I have two nights watched with you, but can perceive no truth in your report. When was it she last walked?
Since his majesty went into the field, I have seenher rise from her bed, throw her night-gown uponher, unlock her closet, take forth paper, fold it,write upon't, read it, afterwards seal it, and againreturn to bed; yet all this while in a most fast sleep.
A great perturbation in nature, to receive at oncethe benefit of sleep, and do the effects ofwatching! In this slumbery agitation, besides herwalking and other actual performances, what, at any time, have you heard her say?
You may to me: and 'tis most meet you should.
That, sir, which I will not report after her.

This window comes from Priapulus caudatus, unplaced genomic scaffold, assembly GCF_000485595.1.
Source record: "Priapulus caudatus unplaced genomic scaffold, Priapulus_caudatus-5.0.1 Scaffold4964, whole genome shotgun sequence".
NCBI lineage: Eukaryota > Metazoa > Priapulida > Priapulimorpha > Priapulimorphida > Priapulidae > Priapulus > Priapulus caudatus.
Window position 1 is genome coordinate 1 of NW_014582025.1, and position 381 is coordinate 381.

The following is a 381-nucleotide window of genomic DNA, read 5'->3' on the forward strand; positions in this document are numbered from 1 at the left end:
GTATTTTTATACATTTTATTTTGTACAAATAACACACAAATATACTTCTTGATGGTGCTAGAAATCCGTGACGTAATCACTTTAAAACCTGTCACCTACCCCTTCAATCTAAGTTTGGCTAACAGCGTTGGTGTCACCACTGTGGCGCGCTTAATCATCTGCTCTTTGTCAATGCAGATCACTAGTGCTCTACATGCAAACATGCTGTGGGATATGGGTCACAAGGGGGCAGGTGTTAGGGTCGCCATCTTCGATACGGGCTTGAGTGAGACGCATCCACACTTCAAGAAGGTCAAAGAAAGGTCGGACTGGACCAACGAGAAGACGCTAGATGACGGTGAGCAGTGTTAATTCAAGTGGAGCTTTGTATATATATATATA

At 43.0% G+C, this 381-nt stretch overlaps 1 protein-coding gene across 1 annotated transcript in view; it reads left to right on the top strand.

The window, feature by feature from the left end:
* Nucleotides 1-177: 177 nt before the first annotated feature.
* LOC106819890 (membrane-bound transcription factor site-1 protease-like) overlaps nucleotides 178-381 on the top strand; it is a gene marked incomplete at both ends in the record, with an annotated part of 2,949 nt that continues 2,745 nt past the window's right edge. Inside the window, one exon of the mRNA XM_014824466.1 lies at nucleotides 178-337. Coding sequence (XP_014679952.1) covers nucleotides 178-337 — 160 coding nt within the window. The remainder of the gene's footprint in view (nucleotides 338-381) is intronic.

Neither to you nor any one; having no witness toconfirm my speech. Lo you, here she comes! This is her very guise;and, upon my life, fast asleep. Observe her; stand close.
How came she by that light?
Why, it stood by her: she has light by hercontinually; 'tis her command.
Ay, but their sense is shut.
You see, her eyes are open
What is it she does now? Look, how she rubs her hands.
It is an accustomed action with her, to seem thuswashing her hands: I have known her continue inthis a quarter of an hour.
Yet here's a spot.
Hark! she speaks: I will set down what comes fromher, to satisfy my remembrance the more strongly.
Do you mark that?
Out, damned spot! out, I say!--One: two: why,then, 'tis time to do't.--Hell is murky!--Fie, mylord, fie! a soldier, and afeard? What need wefear who knows it, when none can call our power toaccount?--Yet who would have thought the old manto have had so much blood in him.